Thursday, May 17, 2007

RFI Time - Answering an RFI

These things sometimes seem to be the bane of my life. A big company or public body decides to buy some big expensive piece of software, so they decide they need to make it a big process for everyone to answer the demand. I usually spend the best part of a week on these documents which can weigh in at 50-100 pages.

An RFI (Request for Information) is a business process (similar to an RFP or and RFT) requesting information from vendors in solving a business problem. All of the vendors will respond, usually in the format of the request for easy comparison to give the company a chance to narrow down the selection process to the tool(s) that they might consider purchasing. Of course, once they have started the process, it doesn't actually mean they need to buy, or even that they only need choose between companies that respond.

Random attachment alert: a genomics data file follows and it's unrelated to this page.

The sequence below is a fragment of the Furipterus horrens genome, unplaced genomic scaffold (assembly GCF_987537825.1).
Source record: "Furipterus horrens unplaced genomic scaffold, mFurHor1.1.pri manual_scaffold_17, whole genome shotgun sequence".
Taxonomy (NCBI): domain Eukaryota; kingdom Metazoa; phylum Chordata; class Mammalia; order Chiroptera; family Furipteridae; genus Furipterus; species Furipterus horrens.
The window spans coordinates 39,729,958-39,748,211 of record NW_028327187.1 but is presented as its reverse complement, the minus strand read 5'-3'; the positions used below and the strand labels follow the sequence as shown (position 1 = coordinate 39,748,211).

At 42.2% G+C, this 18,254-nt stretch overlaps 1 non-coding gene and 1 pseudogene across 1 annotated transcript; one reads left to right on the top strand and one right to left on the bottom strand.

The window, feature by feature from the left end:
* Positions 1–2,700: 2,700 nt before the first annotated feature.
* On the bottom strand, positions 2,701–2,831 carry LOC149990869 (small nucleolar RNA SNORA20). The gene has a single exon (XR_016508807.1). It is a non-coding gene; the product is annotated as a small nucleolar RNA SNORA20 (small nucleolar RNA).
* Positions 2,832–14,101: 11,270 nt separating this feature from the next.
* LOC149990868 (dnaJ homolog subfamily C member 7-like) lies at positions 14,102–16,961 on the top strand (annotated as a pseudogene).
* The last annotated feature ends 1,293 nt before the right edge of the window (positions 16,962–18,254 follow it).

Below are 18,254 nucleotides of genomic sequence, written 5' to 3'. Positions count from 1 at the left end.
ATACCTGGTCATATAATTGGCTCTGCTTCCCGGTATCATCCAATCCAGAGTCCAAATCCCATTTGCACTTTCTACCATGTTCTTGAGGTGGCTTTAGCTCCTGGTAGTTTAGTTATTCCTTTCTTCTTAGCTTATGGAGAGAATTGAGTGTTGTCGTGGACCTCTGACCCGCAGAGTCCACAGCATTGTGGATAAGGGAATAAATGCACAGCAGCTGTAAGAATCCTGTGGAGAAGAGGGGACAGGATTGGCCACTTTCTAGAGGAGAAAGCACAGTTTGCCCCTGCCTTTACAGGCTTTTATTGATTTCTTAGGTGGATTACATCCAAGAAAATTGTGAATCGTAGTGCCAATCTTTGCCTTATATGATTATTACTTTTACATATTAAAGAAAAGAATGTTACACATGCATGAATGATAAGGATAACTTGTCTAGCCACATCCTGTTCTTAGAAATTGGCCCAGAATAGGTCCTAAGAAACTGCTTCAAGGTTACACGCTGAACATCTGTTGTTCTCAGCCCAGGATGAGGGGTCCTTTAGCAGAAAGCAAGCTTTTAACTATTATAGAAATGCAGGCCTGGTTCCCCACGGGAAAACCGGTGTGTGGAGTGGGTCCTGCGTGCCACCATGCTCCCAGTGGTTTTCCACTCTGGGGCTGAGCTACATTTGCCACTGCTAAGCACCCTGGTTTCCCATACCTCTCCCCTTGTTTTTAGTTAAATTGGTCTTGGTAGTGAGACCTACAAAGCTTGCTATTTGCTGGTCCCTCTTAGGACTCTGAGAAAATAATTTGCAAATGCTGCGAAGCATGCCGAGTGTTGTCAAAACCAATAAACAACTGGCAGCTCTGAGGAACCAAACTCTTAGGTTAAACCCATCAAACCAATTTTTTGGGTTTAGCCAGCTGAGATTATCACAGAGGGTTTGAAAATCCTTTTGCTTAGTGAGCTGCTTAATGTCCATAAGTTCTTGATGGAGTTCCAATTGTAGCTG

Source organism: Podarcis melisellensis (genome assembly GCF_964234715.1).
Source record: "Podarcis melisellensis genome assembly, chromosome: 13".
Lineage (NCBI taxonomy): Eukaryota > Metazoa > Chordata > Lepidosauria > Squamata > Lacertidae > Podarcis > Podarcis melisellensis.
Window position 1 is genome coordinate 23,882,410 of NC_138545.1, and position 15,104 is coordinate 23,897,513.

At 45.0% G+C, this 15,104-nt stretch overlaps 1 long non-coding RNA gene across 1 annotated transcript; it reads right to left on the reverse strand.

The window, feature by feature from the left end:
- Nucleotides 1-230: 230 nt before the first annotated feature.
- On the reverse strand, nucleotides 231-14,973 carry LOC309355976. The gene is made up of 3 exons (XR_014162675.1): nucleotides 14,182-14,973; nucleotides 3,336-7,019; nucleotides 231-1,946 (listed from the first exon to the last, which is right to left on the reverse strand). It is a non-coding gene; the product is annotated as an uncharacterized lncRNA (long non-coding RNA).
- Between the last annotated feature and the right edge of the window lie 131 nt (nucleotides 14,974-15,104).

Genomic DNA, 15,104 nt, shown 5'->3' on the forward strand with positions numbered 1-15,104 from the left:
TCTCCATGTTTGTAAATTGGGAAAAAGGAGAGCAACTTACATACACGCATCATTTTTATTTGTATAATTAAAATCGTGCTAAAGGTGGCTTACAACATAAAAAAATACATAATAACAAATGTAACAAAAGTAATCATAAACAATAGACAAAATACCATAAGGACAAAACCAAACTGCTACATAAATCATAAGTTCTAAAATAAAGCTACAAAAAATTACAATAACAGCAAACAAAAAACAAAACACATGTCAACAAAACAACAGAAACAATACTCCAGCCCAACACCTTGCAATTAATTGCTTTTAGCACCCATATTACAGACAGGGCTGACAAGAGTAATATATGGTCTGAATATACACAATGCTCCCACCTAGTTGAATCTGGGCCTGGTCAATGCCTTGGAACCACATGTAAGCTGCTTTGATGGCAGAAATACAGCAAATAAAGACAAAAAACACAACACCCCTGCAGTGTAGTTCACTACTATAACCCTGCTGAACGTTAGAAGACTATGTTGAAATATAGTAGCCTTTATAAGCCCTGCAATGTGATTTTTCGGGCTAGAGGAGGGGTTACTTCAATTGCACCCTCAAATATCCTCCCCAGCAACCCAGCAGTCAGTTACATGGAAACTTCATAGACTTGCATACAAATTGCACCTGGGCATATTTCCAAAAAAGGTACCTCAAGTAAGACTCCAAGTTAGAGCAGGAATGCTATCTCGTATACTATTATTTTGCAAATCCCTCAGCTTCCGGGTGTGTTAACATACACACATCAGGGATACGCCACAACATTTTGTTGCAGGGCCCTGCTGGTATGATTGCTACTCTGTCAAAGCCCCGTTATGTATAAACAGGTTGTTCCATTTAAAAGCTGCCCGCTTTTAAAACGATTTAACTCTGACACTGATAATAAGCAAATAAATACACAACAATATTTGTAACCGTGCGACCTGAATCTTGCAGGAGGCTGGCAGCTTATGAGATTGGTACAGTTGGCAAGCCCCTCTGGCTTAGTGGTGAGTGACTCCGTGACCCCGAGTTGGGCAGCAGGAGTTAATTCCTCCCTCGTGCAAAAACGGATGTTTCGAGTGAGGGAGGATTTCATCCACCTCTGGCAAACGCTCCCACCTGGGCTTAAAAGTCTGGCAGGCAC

What to do with an RFI:
  1. Respond on Time. This is the most important thing to do. If you don't respond on time, you might not be included in the process.
  2. Be Positive. Your job is to represent what you think the product can solve and present it in its best possible light
  3. Conciseness. Do not write a page when a paragraph will do. A short answer says that you know what they want. A long answer tries to answer all sorts of unasked questions.
  4. Pictures, Graphics, etc. A picture tells a thousand words. They also help skip a lot of technical jargon and show basically what the product does.
  5. Be truthful. This document will stick around for the whole sales cycle and beyond, and you will be made accountable for the claims you make.
Remember, the RFI is your 'foot in the door' but won't be enough to sell the solution. You should have plenty of opportunity to do that later.

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